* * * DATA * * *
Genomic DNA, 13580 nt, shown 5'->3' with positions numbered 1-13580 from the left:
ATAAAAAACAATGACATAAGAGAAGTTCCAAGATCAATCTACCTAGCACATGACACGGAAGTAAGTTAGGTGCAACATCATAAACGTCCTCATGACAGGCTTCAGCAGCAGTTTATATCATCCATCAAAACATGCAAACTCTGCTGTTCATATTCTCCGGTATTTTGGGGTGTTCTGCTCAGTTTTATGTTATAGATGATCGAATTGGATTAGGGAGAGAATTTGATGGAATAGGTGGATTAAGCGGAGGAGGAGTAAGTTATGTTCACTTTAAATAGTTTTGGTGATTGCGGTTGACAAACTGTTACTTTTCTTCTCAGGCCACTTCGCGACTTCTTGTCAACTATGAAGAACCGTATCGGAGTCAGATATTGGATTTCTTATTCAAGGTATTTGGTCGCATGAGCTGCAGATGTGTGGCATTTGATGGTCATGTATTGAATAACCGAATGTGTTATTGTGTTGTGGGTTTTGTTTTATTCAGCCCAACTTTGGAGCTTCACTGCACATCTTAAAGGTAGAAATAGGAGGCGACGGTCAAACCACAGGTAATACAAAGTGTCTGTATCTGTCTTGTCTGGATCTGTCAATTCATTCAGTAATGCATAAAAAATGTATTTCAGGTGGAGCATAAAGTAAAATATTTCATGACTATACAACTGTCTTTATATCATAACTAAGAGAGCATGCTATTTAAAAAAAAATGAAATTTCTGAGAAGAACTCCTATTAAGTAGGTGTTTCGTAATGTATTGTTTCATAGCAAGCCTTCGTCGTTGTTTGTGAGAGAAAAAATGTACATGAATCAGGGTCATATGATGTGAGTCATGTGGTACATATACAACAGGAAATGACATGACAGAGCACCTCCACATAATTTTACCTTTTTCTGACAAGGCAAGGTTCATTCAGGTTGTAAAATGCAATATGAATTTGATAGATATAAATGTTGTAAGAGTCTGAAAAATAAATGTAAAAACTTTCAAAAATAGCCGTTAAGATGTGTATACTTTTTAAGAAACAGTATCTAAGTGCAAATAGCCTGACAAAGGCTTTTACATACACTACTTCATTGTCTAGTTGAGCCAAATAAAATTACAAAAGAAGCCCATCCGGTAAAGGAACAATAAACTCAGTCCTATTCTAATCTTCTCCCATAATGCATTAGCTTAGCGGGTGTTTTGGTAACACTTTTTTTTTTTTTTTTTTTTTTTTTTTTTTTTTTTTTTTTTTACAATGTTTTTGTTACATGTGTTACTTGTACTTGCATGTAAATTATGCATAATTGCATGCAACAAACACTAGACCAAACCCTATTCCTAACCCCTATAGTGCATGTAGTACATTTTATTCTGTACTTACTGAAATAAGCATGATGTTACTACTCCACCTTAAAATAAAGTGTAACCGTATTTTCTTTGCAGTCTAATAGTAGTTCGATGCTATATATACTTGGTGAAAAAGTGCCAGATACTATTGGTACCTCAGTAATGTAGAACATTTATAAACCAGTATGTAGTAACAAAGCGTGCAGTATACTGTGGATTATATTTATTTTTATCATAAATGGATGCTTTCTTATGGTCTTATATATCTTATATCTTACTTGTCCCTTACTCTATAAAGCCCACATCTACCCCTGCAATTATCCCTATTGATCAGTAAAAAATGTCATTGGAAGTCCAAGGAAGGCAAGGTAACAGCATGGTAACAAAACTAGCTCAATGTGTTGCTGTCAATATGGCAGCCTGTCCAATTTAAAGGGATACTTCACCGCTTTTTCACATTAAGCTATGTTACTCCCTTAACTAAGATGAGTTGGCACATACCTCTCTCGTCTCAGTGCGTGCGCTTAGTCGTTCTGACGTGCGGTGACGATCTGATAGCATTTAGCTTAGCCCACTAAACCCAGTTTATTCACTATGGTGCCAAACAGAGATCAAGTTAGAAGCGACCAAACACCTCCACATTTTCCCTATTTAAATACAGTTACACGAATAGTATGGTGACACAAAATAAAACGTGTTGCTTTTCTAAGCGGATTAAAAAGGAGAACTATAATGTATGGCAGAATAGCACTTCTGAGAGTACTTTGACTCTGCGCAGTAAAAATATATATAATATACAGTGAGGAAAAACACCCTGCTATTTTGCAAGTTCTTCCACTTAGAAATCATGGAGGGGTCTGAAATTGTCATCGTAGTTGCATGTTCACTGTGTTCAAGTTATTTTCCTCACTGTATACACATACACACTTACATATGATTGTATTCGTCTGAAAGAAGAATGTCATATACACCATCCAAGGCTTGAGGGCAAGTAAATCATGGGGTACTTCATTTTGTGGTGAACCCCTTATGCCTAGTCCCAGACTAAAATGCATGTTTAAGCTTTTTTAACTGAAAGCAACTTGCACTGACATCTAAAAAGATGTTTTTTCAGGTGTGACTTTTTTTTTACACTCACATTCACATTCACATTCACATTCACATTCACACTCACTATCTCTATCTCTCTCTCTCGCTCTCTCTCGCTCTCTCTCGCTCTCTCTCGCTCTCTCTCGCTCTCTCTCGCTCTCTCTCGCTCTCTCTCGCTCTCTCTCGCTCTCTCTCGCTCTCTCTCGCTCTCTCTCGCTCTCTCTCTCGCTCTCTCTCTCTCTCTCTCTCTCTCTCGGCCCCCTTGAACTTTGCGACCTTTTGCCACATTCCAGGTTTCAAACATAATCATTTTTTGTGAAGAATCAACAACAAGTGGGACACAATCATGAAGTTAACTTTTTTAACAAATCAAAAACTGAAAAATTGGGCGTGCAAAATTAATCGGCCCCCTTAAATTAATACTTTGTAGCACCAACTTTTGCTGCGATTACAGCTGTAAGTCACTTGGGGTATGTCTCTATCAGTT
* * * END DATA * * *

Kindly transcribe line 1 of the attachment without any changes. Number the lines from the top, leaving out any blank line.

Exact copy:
Genomic DNA, 13580 nt, shown 5'->3' with positions numbered 1-13580 from the left: